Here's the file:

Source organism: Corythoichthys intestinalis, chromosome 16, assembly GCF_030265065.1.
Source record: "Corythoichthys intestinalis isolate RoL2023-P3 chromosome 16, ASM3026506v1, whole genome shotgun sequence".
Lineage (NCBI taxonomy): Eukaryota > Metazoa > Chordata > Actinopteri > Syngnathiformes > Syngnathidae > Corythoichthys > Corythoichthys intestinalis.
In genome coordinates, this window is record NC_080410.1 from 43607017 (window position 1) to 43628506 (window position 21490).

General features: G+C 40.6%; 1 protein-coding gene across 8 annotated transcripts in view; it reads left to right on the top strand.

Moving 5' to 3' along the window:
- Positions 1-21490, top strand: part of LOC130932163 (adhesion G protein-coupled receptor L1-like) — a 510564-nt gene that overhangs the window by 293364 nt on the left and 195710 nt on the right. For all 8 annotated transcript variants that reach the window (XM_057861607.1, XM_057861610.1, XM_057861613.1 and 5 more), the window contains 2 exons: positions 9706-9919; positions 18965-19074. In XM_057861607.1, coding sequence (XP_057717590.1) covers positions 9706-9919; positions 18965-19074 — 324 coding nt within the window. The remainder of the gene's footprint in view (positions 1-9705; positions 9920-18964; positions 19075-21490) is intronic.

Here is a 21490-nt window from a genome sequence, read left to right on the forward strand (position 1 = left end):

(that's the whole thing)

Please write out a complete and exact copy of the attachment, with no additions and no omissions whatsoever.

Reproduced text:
Source organism: Corythoichthys intestinalis, chromosome 16, assembly GCF_030265065.1.
Source record: "Corythoichthys intestinalis isolate RoL2023-P3 chromosome 16, ASM3026506v1, whole genome shotgun sequence".
Lineage (NCBI taxonomy): Eukaryota > Metazoa > Chordata > Actinopteri > Syngnathiformes > Syngnathidae > Corythoichthys > Corythoichthys intestinalis.
In genome coordinates, this window is record NC_080410.1 from 43607017 (window position 1) to 43628506 (window position 21490).

General features: G+C 40.6%; 1 protein-coding gene across 8 annotated transcripts in view; it reads left to right on the top strand.

Moving 5' to 3' along the window:
- Positions 1-21490, top strand: part of LOC130932163 (adhesion G protein-coupled receptor L1-like) — a 510564-nt gene that overhangs the window by 293364 nt on the left and 195710 nt on the right. For all 8 annotated transcript variants that reach the window (XM_057861607.1, XM_057861610.1, XM_057861613.1 and 5 more), the window contains 2 exons: positions 9706-9919; positions 18965-19074. In XM_057861607.1, coding sequence (XP_057717590.1) covers positions 9706-9919; positions 18965-19074 — 324 coding nt within the window. The remainder of the gene's footprint in view (positions 1-9705; positions 9920-18964; positions 19075-21490) is intronic.

Here is a 21490-nt window from a genome sequence, read left to right on the forward strand (position 1 = left end):